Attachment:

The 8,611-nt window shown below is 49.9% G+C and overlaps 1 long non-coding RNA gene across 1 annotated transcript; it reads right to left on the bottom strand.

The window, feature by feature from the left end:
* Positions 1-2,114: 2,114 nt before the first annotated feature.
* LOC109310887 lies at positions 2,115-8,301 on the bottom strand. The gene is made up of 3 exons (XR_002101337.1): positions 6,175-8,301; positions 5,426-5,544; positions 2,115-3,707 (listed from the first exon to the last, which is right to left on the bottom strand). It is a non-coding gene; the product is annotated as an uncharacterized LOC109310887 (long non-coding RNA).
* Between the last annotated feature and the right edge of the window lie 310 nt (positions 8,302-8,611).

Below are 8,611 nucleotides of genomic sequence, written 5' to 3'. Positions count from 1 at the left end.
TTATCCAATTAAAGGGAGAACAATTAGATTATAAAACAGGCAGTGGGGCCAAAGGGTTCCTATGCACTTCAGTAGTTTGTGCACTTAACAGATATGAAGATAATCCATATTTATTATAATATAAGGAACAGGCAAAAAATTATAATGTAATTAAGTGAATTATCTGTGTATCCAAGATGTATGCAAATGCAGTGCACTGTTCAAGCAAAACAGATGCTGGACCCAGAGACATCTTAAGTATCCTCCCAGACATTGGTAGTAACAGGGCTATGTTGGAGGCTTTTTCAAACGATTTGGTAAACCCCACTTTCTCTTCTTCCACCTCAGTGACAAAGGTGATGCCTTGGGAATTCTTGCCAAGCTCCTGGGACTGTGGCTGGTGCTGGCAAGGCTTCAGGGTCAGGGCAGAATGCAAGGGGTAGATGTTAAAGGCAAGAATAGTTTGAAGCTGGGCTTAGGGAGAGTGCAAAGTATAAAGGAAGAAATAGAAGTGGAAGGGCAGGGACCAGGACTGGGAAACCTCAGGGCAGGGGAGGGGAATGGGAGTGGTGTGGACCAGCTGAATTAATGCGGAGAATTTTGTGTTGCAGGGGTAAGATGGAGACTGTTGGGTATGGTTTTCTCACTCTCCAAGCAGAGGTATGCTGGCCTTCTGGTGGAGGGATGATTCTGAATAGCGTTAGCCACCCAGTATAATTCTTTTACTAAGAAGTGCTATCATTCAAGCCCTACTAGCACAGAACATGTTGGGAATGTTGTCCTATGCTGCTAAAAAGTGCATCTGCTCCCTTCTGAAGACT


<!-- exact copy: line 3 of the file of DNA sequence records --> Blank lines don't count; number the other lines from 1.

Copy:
* Positions 1-2,114: 2,114 nt before the first annotated feature.